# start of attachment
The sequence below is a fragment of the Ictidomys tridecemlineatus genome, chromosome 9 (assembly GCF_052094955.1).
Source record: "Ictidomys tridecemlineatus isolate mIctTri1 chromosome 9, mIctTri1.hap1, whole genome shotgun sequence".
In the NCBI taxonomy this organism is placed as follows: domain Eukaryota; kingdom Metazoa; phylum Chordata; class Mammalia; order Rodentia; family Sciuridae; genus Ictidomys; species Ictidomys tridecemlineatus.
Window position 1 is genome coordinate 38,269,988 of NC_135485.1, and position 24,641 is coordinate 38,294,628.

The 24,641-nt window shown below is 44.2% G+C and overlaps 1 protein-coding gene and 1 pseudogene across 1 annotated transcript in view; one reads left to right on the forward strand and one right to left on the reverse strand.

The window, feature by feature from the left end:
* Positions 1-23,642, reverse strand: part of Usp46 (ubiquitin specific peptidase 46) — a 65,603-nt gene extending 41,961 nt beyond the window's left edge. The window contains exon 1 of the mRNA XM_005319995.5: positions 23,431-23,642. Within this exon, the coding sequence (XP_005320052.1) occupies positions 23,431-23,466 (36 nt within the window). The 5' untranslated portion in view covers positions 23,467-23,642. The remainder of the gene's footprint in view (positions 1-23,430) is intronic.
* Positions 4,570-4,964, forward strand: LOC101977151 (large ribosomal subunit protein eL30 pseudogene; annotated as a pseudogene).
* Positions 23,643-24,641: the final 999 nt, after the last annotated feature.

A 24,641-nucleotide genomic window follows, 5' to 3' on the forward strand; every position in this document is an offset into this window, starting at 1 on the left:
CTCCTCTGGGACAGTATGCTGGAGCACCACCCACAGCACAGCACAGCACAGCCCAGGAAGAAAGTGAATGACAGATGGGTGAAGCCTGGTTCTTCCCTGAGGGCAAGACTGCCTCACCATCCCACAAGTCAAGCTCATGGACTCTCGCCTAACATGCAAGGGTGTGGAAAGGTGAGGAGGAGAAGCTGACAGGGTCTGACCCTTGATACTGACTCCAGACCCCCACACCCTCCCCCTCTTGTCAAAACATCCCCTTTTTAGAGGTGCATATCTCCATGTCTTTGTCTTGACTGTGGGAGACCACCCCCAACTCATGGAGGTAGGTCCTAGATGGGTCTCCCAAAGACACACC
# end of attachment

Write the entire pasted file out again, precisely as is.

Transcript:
The sequence below is a fragment of the Ictidomys tridecemlineatus genome, chromosome 9 (assembly GCF_052094955.1).
Source record: "Ictidomys tridecemlineatus isolate mIctTri1 chromosome 9, mIctTri1.hap1, whole genome shotgun sequence".
In the NCBI taxonomy this organism is placed as follows: domain Eukaryota; kingdom Metazoa; phylum Chordata; class Mammalia; order Rodentia; family Sciuridae; genus Ictidomys; species Ictidomys tridecemlineatus.
Window position 1 is genome coordinate 38,269,988 of NC_135485.1, and position 24,641 is coordinate 38,294,628.

The 24,641-nt window shown below is 44.2% G+C and overlaps 1 protein-coding gene and 1 pseudogene across 1 annotated transcript in view; one reads left to right on the forward strand and one right to left on the reverse strand.

The window, feature by feature from the left end:
* Positions 1-23,642, reverse strand: part of Usp46 (ubiquitin specific peptidase 46) — a 65,603-nt gene extending 41,961 nt beyond the window's left edge. The window contains exon 1 of the mRNA XM_005319995.5: positions 23,431-23,642. Within this exon, the coding sequence (XP_005320052.1) occupies positions 23,431-23,466 (36 nt within the window). The 5' untranslated portion in view covers positions 23,467-23,642. The remainder of the gene's footprint in view (positions 1-23,430) is intronic.
* Positions 4,570-4,964, forward strand: LOC101977151 (large ribosomal subunit protein eL30 pseudogene; annotated as a pseudogene).
* Positions 23,643-24,641: the final 999 nt, after the last annotated feature.

A 24,641-nucleotide genomic window follows, 5' to 3' on the forward strand; every position in this document is an offset into this window, starting at 1 on the left:
CTCCTCTGGGACAGTATGCTGGAGCACCACCCACAGCACAGCACAGCACAGCCCAGGAAGAAAGTGAATGACAGATGGGTGAAGCCTGGTTCTTCCCTGAGGGCAAGACTGCCTCACCATCCCACAAGTCAAGCTCATGGACTCTCGCCTAACATGCAAGGGTGTGGAAAGGTGAGGAGGAGAAGCTGACAGGGTCTGACCCTTGATACTGACTCCAGACCCCCACACCCTCCCCCTCTTGTCAAAACATCCCCTTTTTAGAGGTGCATATCTCCATGTCTTTGTCTTGACTGTGGGAGACCACCCCCAACTCATGGAGGTAGGTCCTAGATGGGTCTCCCAAAGACACACC